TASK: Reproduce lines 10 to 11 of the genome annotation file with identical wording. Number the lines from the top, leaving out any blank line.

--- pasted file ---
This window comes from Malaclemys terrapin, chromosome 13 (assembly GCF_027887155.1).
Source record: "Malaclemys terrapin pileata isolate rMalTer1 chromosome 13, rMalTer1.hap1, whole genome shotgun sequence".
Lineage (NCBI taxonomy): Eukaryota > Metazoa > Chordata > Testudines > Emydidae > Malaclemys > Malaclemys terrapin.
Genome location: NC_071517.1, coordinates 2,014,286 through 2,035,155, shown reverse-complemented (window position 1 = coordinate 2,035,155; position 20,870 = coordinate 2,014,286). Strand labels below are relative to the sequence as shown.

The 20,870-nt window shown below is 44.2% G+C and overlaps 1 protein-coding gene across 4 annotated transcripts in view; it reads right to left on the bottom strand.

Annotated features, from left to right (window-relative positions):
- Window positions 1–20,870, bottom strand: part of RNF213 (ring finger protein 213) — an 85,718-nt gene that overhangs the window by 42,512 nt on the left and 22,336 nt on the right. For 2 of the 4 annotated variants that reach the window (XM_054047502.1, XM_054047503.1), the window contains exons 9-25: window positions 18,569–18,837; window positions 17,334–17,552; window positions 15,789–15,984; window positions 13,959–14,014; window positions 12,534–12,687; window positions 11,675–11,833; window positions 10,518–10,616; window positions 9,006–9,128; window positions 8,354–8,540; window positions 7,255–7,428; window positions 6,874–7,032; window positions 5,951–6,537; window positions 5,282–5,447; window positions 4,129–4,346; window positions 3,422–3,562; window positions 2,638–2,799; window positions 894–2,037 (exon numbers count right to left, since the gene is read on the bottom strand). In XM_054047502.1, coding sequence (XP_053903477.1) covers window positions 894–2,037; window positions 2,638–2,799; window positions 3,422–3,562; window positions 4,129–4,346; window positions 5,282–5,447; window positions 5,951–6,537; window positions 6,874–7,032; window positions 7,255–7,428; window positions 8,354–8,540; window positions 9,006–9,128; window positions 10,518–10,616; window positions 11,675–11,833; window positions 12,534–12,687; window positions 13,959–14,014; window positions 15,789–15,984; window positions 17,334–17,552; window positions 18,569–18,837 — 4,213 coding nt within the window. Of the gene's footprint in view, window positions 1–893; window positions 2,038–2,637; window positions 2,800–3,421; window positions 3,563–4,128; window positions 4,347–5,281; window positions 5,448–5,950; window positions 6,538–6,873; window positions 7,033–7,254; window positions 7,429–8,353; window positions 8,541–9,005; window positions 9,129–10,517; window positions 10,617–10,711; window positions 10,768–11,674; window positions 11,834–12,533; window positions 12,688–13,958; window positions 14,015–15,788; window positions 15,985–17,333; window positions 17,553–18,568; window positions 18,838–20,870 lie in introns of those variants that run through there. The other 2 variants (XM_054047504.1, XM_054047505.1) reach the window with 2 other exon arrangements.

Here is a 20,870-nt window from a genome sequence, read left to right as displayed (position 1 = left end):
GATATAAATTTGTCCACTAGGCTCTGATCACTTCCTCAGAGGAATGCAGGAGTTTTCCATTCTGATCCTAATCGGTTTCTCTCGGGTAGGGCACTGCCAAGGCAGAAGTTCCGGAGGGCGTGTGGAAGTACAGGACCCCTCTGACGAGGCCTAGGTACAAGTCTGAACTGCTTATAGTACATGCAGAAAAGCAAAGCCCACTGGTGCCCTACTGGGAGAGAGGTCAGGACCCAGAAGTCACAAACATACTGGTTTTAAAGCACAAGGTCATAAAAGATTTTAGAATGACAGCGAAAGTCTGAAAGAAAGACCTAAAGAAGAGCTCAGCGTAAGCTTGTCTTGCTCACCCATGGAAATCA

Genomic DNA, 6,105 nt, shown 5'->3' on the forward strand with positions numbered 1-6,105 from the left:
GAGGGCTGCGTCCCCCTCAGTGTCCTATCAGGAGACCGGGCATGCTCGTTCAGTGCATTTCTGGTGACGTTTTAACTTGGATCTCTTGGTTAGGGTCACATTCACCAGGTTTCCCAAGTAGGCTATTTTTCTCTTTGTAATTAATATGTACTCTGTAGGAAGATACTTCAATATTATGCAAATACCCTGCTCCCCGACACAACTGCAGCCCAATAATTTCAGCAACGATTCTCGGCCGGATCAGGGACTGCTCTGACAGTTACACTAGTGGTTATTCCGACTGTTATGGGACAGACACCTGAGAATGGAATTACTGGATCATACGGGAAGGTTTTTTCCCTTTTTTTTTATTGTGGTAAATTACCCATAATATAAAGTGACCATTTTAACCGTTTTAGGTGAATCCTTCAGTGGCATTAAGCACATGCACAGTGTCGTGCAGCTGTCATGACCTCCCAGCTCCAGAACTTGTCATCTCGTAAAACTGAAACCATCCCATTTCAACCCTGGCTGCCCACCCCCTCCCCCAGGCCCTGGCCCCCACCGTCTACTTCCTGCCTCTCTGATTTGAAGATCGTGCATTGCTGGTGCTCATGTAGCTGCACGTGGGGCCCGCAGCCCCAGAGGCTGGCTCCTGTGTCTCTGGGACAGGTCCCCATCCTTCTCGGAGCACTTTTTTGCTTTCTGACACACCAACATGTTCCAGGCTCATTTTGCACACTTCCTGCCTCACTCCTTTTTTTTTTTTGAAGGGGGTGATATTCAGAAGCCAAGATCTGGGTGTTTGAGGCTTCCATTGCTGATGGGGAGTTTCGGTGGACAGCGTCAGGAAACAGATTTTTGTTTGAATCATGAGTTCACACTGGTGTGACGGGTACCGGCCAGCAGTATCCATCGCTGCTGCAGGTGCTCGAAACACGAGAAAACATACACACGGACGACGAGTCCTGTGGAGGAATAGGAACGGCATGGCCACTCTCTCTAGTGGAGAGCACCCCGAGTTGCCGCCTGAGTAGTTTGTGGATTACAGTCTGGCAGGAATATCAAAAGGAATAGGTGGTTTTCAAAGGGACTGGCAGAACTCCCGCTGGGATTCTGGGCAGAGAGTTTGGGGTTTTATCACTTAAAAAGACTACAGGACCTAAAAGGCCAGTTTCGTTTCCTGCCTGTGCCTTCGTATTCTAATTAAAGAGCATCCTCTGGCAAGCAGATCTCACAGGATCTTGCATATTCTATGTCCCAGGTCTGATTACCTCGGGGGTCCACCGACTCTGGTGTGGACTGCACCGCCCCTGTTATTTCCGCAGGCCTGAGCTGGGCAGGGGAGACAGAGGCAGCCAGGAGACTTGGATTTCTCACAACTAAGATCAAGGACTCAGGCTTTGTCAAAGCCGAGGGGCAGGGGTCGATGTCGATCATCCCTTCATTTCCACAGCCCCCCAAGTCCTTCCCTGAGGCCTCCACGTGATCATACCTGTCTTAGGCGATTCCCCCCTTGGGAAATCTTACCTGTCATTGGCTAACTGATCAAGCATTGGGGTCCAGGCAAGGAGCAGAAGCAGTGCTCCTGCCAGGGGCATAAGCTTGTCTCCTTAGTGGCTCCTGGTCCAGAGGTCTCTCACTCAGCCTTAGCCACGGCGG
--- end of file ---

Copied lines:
Genomic DNA, 6,105 nt, shown 5'->3' on the forward strand with positions numbered 1-6,105 from the left:
GAGGGCTGCGTCCCCCTCAGTGTCCTATCAGGAGACCGGGCATGCTCGTTCAGTGCATTTCTGGTGACGTTTTAACTTGGATCTCTTGGTTAGGGTCACATTCACCAGGTTTCCCAAGTAGGCTATTTTTCTCTTTGTAATTAATATGTACTCTGTAGGAAGATACTTCAATATTATGCAAATACCCTGCTCCCCGACACAACTGCAGCCCAATAATTTCAGCAACGATTCTCGGCCGGATCAGGGACTGCTCTGACAGTTACACTAGTGGTTATTCCGACTGTTATGGGACAGACACCTGAGAATGGAATTACTGGATCATACGGGAAGGTTTTTTCCCTTTTTTTTTATTGTGGTAAATTACCCATAATATAAAGTGACCATTTTAACCGTTTTAGGTGAATCCTTCAGTGGCATTAAGCACATGCACAGTGTCGTGCAGCTGTCATGACCTCCCAGCTCCAGAACTTGTCATCTCGTAAAACTGAAACCATCCCATTTCAACCCTGGCTGCCCACCCCCTCCCCCAGGCCCTGGCCCCCACCGTCTACTTCCTGCCTCTCTGATTTGAAGATCGTGCATTGCTGGTGCTCATGTAGCTGCACGTGGGGCCCGCAGCCCCAGAGGCTGGCTCCTGTGTCTCTGGGACAGGTCCCCATCCTTCTCGGAGCACTTTTTTGCTTTCTGACACACCAACATGTTCCAGGCTCATTTTGCACACTTCCTGCCTCACTCCTTTTTTTTTTTTGAAGGGGGTGATATTCAGAAGCCAAGATCTGGGTGTTTGAGGCTTCCATTGCTGATGGGGAGTTTCGGTGGACAGCGTCAGGAAACAGATTTTTGTTTGAATCATGAGTTCACACTGGTGTGACGGGTACCGGCCAGCAGTATCCATCGCTGCTGCAGGTGCTCGAAACACGAGAAAACATACACACGGACGACGAGTCCTGTGGAGGAATAGGAACGGCATGGCCACTCTCTCTAGTGGAGAGCACCCCGAGTTGCCGCCTGAGTAGTTTGTGGATTACAGTCTGGCAGGAATATCAAAAGGAATAGGTGGTTTTCAAAGGGACTGGCAGAACTCCCGCTGGGATTCTGGGCAGAGAGTTTGGGGTTTTATCACTTAAAAAGACTACAGGACCTAAAAGGCCAGTTTCGTTTCCTGCCTGTGCCTTCGTATTCTAATTAAAGAGCATCCTCTGGCAAGCAGATCTCACAGGATCTTGCATATTCTATGTCCCAGGTCTGATTACCTCGGGGGTCCACCGACTCTGGTGTGGACTGCACCGCCCCTGTTATTTCCGCAGGCCTGAGCTGGGCAGGGGAGACAGAGGCAGCCAGGAGACTTGGATTTCTCACAACTAAGATCAAGGACTCAGGCTTTGTCAAAGCCGAGGGGCAGGGGTCGATGTCGATCATCCCTTCATTTCCACAGCCCCCCAAGTCCTTCCCTGAGGCCTCCACGTGATCATACCTGTCTTAGGCGATTCCCCCCTTGGGAAATCTTACCTGTCATTGGCTAACTGATCAAGCATTGGGGTCCAGGCAAGGAGCAGAAGCAGTGCTCCTGCCAGGGGCATAAGCTTGTCTCCTTAGTGGCTCCTGGTCCAGAGGTCTCTCACTCAGCCTTAGCCACGGCGG